NBA

NBA may allow players to promote social justice on jerseys

The NBA could allow players to personalize their jerseys with statements that promote social justice issues or charitable causes and is currently collaborating on the initiative, according to National Basketball Players Association president Chris Paul.

League, union said to be collaborating on initiative a month from season restart

The NBA and players' union reportedly are discussing the possibility of allowing players to replace the name on their jersey with statements to promote social justice issues or charitable causes. (C. Cox/Getty Images/File)

The NBA may allow players to personalize their jerseys with statements that promote social justice issues or charitable causes.

Oklahoma City guard Chris Paul, president of the National Basketball Players Association, told The Undefeated on Saturday that the union and the league are currently collaborating on the initiative.

Messages like "Black Lives Matter" or "I Can't Breathe" or the names of George Floyd, Breonna Taylor or Ahmaud Arbery could replace the players' names on the backs of their uniforms.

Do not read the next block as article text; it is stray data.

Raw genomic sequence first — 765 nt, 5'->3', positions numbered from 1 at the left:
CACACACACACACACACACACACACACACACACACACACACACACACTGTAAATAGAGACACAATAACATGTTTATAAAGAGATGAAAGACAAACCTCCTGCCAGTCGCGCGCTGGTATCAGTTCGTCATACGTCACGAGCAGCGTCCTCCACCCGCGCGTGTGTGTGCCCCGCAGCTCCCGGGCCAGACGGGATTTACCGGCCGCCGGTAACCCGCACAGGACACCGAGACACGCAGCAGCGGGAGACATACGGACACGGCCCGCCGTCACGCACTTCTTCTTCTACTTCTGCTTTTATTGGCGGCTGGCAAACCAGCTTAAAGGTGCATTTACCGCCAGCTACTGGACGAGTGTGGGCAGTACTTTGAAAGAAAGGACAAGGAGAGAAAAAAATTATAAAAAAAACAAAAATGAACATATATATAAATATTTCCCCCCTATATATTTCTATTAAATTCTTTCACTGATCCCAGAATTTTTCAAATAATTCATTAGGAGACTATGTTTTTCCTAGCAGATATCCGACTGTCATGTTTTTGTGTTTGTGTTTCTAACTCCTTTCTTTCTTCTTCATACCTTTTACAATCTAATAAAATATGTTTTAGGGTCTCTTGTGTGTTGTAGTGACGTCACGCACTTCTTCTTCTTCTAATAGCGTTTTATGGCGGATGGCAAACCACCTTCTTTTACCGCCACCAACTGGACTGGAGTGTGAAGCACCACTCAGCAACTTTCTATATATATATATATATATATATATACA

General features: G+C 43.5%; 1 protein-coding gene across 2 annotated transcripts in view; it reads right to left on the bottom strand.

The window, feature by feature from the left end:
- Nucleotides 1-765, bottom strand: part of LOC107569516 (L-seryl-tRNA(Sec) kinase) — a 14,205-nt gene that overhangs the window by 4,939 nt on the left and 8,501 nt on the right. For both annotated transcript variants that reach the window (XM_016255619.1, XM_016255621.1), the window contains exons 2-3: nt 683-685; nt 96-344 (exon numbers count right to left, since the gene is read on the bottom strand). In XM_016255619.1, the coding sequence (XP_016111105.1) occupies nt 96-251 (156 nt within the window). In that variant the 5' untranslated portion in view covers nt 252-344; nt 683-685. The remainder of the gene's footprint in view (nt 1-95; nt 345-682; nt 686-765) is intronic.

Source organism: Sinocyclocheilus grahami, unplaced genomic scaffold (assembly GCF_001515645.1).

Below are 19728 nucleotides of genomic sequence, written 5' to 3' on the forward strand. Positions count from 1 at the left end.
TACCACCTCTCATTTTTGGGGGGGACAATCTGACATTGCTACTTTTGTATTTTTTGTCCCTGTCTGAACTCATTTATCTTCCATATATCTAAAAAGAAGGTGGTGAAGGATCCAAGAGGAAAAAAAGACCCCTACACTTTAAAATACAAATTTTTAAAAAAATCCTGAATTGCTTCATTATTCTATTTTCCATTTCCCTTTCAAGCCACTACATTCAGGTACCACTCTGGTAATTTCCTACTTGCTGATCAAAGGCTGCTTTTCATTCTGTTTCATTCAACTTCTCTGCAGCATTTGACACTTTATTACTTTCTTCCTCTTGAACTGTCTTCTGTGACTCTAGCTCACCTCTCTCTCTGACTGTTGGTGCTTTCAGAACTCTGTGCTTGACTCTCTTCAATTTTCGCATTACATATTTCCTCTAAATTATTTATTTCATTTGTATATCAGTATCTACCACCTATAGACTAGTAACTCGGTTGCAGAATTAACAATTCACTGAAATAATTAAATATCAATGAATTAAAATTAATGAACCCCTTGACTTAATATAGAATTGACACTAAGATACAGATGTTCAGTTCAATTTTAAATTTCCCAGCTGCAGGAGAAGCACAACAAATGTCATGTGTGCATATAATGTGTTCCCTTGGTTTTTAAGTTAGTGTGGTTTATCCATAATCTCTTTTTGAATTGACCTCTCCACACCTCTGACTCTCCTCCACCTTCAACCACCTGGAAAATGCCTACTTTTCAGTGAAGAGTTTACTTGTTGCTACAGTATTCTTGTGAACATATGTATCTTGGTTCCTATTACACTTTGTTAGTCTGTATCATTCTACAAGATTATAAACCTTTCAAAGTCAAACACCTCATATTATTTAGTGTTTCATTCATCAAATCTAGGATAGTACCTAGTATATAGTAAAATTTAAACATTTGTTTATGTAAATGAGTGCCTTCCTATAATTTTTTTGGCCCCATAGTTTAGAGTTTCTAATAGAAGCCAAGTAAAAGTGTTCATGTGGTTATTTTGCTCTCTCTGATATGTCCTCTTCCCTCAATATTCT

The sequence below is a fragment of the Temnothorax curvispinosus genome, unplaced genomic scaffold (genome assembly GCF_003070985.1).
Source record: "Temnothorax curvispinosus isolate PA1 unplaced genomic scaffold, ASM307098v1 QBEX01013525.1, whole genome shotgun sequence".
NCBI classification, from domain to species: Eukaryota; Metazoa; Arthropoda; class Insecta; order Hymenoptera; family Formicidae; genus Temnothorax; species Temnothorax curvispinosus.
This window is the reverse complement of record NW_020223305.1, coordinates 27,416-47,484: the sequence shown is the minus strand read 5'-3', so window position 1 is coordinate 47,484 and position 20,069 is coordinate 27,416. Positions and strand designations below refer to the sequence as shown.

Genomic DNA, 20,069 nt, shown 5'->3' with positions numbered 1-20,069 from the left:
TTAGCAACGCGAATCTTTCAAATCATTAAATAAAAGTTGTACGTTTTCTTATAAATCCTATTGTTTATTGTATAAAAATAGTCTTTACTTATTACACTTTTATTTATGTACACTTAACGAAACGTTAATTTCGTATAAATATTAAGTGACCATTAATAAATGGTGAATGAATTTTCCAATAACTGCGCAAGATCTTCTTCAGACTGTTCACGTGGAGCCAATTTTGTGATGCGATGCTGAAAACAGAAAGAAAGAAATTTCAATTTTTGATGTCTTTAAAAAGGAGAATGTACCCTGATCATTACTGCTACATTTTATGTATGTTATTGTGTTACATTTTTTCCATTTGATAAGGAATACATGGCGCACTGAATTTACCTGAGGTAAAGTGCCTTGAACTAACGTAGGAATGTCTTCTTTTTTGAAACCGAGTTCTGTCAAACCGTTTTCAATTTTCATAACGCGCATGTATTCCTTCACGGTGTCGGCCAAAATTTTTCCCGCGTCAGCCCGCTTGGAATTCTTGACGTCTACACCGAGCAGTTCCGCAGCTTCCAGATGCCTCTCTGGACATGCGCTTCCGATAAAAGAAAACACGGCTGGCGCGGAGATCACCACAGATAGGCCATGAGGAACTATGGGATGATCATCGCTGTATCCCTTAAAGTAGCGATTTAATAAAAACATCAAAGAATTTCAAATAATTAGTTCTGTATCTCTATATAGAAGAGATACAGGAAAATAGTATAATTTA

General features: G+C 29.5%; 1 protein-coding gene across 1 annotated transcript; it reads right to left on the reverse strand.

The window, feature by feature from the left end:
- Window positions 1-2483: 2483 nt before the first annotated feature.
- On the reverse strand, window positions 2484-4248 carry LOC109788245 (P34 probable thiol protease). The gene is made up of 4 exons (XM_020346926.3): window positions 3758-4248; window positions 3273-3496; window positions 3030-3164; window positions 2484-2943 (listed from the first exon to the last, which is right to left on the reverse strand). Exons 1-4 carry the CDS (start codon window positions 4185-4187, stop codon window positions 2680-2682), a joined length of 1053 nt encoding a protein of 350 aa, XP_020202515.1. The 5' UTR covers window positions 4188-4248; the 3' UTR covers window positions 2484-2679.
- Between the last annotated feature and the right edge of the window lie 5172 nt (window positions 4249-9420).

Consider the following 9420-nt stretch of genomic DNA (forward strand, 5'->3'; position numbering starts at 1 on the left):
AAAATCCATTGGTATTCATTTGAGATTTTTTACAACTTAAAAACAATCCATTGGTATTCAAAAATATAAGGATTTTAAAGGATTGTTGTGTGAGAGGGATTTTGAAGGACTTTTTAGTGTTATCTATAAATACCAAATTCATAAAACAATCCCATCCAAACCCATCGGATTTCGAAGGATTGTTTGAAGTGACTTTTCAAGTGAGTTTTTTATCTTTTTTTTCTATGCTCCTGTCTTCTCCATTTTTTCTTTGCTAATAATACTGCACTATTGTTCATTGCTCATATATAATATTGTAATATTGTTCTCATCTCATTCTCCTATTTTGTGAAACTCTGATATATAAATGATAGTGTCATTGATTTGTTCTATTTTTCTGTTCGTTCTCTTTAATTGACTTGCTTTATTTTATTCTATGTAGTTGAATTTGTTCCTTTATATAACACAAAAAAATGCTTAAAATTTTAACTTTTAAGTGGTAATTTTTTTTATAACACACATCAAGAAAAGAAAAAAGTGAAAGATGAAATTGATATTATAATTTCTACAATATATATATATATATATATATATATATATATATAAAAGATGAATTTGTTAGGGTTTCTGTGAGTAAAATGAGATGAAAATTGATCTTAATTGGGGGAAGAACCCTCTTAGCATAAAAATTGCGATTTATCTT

"We're just trying to continue to shed light on the different social justice

issues that guys around our league continue to talk about day in and day out," Paul said. "People are saying that social justice will be off of everybody's mind in Orlando. With these jerseys, it doesn't go away."

The NBA season is scheduled to resume on July 30 with 22 teams competing in Orlando, Fla.

Paul told The Undefeated that players would not be forced or pressured to post social justice messages. He said suggestions will be offered for players who are searching for a cause to support.

"The guys I talked to were definitely excited," Paul said. "The reason I'm passionate and excited about it is that it gives a voice to the voiceless. It also gives guys a chance to shine a light on something they are passionate about. Otherwise, they may not have been given a chance to express themselves."

Paul said the NBPA would reach out to the families of Floyd, Taylor, Arbery and others whose deaths have sparked a wave of nationwide protests to get their blessing before using their names on jerseys.

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